AN award-winning author and storyteller from Inverclyde has revealed how he first cut his teeth as a stand-up comic and landed roles alongside stars in BBC youth television.

At just 14-years-old, Paul Bristow was on the comedy circuit in pubs and clubs, holding the attention of audiences with his tales of teenage woes.

As a Greenock schoolboy he ended up involved on screen in productions for the BBC youth programmes, going to London to film TV shows with the likes of Richard Curtis and Janet Street Porter.

About four years later he decided to go down a different path, in publishing and community work in Inverclyde.

Paul developed the idea of a heritage project, Magic Torch, with his friends in order to bring local stories and memories alive.

Over time his passions combined into his 'dream job' as a graphic book writer, setting up his own groundbreaking social enterprise company using comic books to entertain, educate and make a difference.

Paul now has an impressive back catalogue of graphic novels tackling many issues, having worked in collaboration with artists and groups of children and youths in local libraries and schools.

Paul, 49, who lives in Port Glasgow, said: "I started trying out comedy locally and was inspired by local legend Parrot, who used to put nights on. I didn't really tell jokes, it was more stories of being a teenager.

"I am not sure my mum and dad were too impressed that at 14 I was up in Glasgow doing stand-up in pubs! But that gave me the chance to dabble in television. "

Paul's creativity caught the attention of the BBC and he was soon writing scripts and involved in youth programmes.

As a teenager he starred in the children's documentary series called 'The Lowdown', focusing on his own stand up. The programme featured famous film-maker Curtis, the man behind Four Weddings and a Funeral and Love Actually.

Then Paul landed a role on a youth TV show Def II performing and co-writing a show 'Who Needs It?' which was part of youth output on BBC produced by Janet Street Porter.

Former Notre Dame High pupil Paul added: "I was travelling down to London and it was a great experience. Looking back I don't think I appreciated it all. At about 19 or 20 I was fed up, I was doing stuff but knew I wasn't going to make a living out of it."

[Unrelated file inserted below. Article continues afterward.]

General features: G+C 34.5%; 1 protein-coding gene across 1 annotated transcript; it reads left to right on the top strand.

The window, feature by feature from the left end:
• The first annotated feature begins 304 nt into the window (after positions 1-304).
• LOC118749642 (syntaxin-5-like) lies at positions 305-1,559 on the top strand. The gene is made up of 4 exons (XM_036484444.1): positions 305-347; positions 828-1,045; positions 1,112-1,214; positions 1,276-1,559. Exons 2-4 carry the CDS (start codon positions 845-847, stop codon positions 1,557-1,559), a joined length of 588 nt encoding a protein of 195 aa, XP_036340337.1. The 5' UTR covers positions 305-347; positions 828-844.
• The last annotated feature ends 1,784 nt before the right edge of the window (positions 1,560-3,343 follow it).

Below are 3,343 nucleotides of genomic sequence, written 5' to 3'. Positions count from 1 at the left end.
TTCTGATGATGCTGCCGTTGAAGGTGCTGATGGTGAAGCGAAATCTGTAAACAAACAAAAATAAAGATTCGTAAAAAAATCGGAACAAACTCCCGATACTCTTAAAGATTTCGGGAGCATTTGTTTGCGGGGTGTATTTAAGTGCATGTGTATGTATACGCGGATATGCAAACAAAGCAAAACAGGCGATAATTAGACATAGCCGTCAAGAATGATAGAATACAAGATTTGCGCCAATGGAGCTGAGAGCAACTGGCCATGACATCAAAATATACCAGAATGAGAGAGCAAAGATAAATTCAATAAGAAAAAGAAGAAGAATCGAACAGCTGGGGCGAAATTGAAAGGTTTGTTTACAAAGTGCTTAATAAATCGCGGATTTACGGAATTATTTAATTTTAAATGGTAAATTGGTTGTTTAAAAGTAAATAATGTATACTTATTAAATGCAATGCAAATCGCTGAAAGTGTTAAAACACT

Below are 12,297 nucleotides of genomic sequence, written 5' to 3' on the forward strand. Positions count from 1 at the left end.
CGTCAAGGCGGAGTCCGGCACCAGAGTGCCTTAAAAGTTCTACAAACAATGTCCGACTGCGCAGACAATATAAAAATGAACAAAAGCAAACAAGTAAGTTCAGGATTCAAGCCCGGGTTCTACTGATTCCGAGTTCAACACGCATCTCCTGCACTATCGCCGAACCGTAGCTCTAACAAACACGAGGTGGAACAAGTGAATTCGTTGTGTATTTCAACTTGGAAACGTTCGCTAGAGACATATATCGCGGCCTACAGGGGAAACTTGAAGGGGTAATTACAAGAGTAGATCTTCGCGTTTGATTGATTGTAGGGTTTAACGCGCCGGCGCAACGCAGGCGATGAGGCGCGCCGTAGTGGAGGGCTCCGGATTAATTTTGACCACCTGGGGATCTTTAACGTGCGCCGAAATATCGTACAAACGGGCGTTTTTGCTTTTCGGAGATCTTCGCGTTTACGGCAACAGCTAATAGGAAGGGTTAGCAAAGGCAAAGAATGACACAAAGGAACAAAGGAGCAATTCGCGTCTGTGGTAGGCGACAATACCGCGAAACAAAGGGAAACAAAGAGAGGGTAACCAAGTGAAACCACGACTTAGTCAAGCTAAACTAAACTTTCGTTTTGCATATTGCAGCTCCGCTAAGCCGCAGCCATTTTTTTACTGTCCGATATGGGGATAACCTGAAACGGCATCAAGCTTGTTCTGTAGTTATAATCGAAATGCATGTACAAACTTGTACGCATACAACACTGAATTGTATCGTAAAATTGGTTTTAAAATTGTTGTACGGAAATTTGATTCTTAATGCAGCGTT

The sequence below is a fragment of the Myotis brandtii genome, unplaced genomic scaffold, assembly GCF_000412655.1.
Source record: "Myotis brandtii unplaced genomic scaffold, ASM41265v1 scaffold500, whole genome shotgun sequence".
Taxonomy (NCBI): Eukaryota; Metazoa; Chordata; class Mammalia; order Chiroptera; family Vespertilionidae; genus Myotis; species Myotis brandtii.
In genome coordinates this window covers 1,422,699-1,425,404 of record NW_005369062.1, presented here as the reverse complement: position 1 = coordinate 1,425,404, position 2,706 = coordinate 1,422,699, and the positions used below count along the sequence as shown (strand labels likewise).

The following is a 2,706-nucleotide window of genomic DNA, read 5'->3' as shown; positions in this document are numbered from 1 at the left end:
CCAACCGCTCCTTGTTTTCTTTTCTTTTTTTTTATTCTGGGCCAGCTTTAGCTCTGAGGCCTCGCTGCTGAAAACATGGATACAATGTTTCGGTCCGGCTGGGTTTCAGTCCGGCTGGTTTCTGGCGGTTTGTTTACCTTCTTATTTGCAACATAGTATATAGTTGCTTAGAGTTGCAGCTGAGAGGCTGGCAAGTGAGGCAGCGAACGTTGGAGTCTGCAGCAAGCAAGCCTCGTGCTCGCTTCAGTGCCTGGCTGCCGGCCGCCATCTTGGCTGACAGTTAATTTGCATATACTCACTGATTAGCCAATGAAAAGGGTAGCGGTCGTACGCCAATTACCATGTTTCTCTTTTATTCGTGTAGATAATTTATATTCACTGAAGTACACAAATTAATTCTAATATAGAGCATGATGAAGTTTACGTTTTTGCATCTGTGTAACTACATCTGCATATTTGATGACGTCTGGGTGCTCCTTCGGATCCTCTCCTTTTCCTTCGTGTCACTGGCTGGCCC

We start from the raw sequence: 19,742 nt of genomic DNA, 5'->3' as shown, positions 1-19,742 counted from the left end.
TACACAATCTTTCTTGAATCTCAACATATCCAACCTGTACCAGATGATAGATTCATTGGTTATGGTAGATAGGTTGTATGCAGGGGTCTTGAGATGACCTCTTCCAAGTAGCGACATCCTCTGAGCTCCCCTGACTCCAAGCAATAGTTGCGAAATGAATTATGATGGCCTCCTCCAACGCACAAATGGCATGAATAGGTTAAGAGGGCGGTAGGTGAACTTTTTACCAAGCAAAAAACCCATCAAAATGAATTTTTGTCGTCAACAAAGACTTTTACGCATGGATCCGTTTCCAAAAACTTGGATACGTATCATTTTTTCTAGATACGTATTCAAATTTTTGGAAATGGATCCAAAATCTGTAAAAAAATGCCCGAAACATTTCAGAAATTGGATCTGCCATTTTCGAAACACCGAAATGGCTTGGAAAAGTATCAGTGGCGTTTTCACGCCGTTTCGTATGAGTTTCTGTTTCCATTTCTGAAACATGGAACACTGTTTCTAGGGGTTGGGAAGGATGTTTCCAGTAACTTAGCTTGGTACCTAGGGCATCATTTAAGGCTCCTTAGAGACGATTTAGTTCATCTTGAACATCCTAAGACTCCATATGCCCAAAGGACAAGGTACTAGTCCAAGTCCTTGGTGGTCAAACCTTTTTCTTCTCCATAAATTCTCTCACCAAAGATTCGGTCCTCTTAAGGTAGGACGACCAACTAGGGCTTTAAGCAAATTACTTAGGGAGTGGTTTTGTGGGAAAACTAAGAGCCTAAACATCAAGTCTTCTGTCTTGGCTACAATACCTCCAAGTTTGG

Paul instead turned to community work, starting off helping adults with learning disabilities by teaching them desktop publishing and printing skills.

He became the first manager of the 7 1/2 John Wood Street community centre in Port Glasgow and while working in the community he teamed up with his brother Neil and friend Ross Ahlfeld to set up Magic Torch.

Paul said: "We came up with the idea of collating stories from local people. Growing up in Greenock we know there are some great stories passed on. But if you want to hear great stories there is no better place to go than Port Glasgow. We set up a table with a sign saying tell us your stories and people just kept coming up all day with brilliant tales. There was a queue of people telling us stories their grannies used to pass on about all sorts of things and from that we created our first book of folk tales."

From there the hobby turned into his job and in 2017 Magic Torch Comics, a community interest company, was born with the aim of supporting literacy and creativity.

Paul said: "It really is my dream job, it involves both of my passions; storytelling and community work."

From childhood Paul had a passion for comic books and he now uses this to work in libraries and classrooms, helping unleash the creative side of local children and adults.

Paul said: "My job is done if I can inspire the child who would normally be at the back of the class and would never put their hand up. They get so involved in my workshops."

His work has attracted national attention, with one of the biggest successes the comic book Achi Baba Gallipoli 1915 that he created with friend and artist, the late Andy Lee, who tragically died in 2018.

The pair won an award for their depiction of the disastrous First World War campaign which left many local soldiers from the 5th Argyll and Sutherland Highlanders dead.

Paul, who also works closely with local charities, was greatly inspired by his roots growing up in Greenock with dad Jim, who headed up the Inverclyde Community Development Trust, mum Cath, a retired nurse and his brother Neil, who is also part of Magic Torch Comics.

He now lives in Port Glasgow with his wife Sharon, who runs South West Library in Greenock, and his three children Connor, 21, Ben, 18, and Molly, 14, with his eldest son following in his creative footsteps by studying at the Royal Conservatoire in Glasgow to be a composer.